Retirement Planning Retirement PlanningRetirement Planning
Advice on how to prepare for life after government.

Best Dates to Retire 2016

Download the Best Dates to Retire 2016 Calendar

Are you financially ready to retire? Will all of your sources of retirement income -- federal retirement benefits, Social Security, Individual Retirement Accounts and other savings -- cover your ongoing expenses? Will you be able to make them last for the next 20 or 30 years?

Also, are you mentally ready to retire? Are you looking forward to life after retirement, rather than dreading the loss of your identity?

If the answer to the above questions is “yes,” then it’s time to start thinking about the best dates to retire. This week’s column and the accompanying downloadable calendar will explore the best dates in 2016. (If you’re ready to go even sooner than that, check out Best Dates to Retire 2015.)

If you’re thinking about retiring now or in the near future, you may want to consider several potential dates, so you can compare their relative benefits. For example, you might consider retiring at the end of the leave year to accumulate the maximum leave accrual for a generous lump sum annual leave payout. Or you might wonder how postponing the date another six months or even an additional year...

Quiz: How Ready Are You To Retire?

More and more federal employees are taking a hard look at just how ready they are to retire.

If you’re among this group (or even if you’re not -- yet), we’ve developed a tool that can help you figure out  where you stand. The Retirement Readiness Assessment debuted last year, so some of you already may have completed it. If so, this is your chance to take it again and see where you stand now. If not, maybe now is the time to get a clearer picture of your prospects.

Based on your responses to the questions in the assessment, you’ll get a report on your status: Just Getting Started, Beyond the Beginning, On Your Way, or Retirement Ready. You’ll also get a few tips on next steps in the planning process.

Are you ready to take the assessment? Let’s get started.

Take the Retirement Readiness Assessment

(Image via Jerry Sliwowski/

The High Cost of Health Coverage

Last week, we looked at some expenses to watch out for in retirement.  This week, let’s explore one area in which you can be almost certain your costs will increase over time: health care.

There are several reasons why this is the case:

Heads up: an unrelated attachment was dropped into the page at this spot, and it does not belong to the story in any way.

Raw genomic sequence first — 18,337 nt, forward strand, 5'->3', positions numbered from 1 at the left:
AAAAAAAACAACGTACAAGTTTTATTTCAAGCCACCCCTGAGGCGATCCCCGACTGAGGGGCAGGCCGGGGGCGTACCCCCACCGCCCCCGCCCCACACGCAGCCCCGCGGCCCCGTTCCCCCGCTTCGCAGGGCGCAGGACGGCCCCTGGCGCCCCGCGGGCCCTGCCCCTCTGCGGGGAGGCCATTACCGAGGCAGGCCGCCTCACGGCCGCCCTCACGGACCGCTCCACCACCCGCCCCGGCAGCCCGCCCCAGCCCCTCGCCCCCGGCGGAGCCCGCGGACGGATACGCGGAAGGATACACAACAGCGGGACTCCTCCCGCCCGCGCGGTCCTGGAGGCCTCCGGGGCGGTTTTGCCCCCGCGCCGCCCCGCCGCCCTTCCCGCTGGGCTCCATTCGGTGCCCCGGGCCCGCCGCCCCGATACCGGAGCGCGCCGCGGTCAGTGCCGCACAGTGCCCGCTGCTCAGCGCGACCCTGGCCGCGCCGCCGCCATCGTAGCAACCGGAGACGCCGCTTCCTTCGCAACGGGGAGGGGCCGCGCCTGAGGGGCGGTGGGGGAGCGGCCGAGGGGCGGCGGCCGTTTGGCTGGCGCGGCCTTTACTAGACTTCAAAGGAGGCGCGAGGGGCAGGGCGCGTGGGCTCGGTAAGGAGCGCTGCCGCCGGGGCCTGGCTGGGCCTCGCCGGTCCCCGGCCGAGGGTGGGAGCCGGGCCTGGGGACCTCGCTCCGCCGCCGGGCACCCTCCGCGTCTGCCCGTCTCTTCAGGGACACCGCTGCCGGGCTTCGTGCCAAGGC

• Many Americans are going to live a long time. According to the Social Security Administration, about one out of every four 65-year-olds today will live past age 90, and one out of 10 will live past age 95.
  • Advanced technology, administrative expenses, hospital costs, lifestyle choices and chronic disease conditions continue to drive health spending upward -- more so even than doctors’ salaries, according to the Physicians Foundation.
  • Costs of long-term care continue to rise. According to a 2014 Genworth study, the average annual cost of a semi-private room is $80,300 per year. For single bed rooms, the price goes up to an average of $91,250 a year. The cost of care varies throughout the country.

There are two types of health care expenses you should consider as you enter retirement: Medically necessary care and personal care.

Medically Necessary Care

This the type of care needed to prevent and treat illnesses and diseases. Fortunately, most...

Let’s Get Real About Costs

There’s a common belief that retirees can live on a lot less money than active employees. The truth, unfortunately, is more complicated.

The good news about retirement is that some of the deductions from your earned income go away. You won’t be saving for retirement, so you won’t have funds withheld from your paycheck for Thrift Savings Plan investments (or other retirement savings plans). In addition, you will no longer contribute the required retirement contributions to either the Civil Service Retirement System (7 percent of salary for most feds) or the Federal Employees Retirement System (0.8 percent for most feds). Also, you won’t have to pay the wage taxes for Social Security (6.2 percent up to $118,500 in 2015) and Medicare (1.45 percent on all wages and an additional 0.9 percent for those with wages greater than $200,000).

But retirees do pay other taxes. Most retirement benefits, including CSRS and FERS benefits, are taxable on the federal level. So are most withdrawals from your retirement savings. (Roth IRA and Roth TSP savings can be withdrawn tax-free in most cases.) Some people don’t pay taxes on Social Security retirement benefits...

Get Counseling

Some agencies provide their employees with top-notch retirement counseling. Such agencies typically respond to requests for retirement estimates in a timely fashion. They allow employees to request estimates for several different retirement dates and offer to update those estimates as the employee gets closer to retirement. And they provide a variety of training opportunities for employees to learn how to take control of the retirement planning process.

Other agencies, unfortunately, do not put a high priority on retirement counseling these days. I know some federal employees who have been told they can’t request a retirement estimate until they’ve already submitted their application to retire. What? How can you plan for retirement without knowing how much your Civil Service Retirement System or Federal Employees Retirement System benefit will provide as a replacement of your salary? That’s like buying a car and not knowing what the payment will be until after you take it home.

Some agencies also fail to provide all of their employees with access to pre-retirement seminars or other training opportunities. With wait lists and restrictions on attending classes, it sometimes takes years to finally get enrolled. I’ve had retirees attend pre-retirement seminars after they...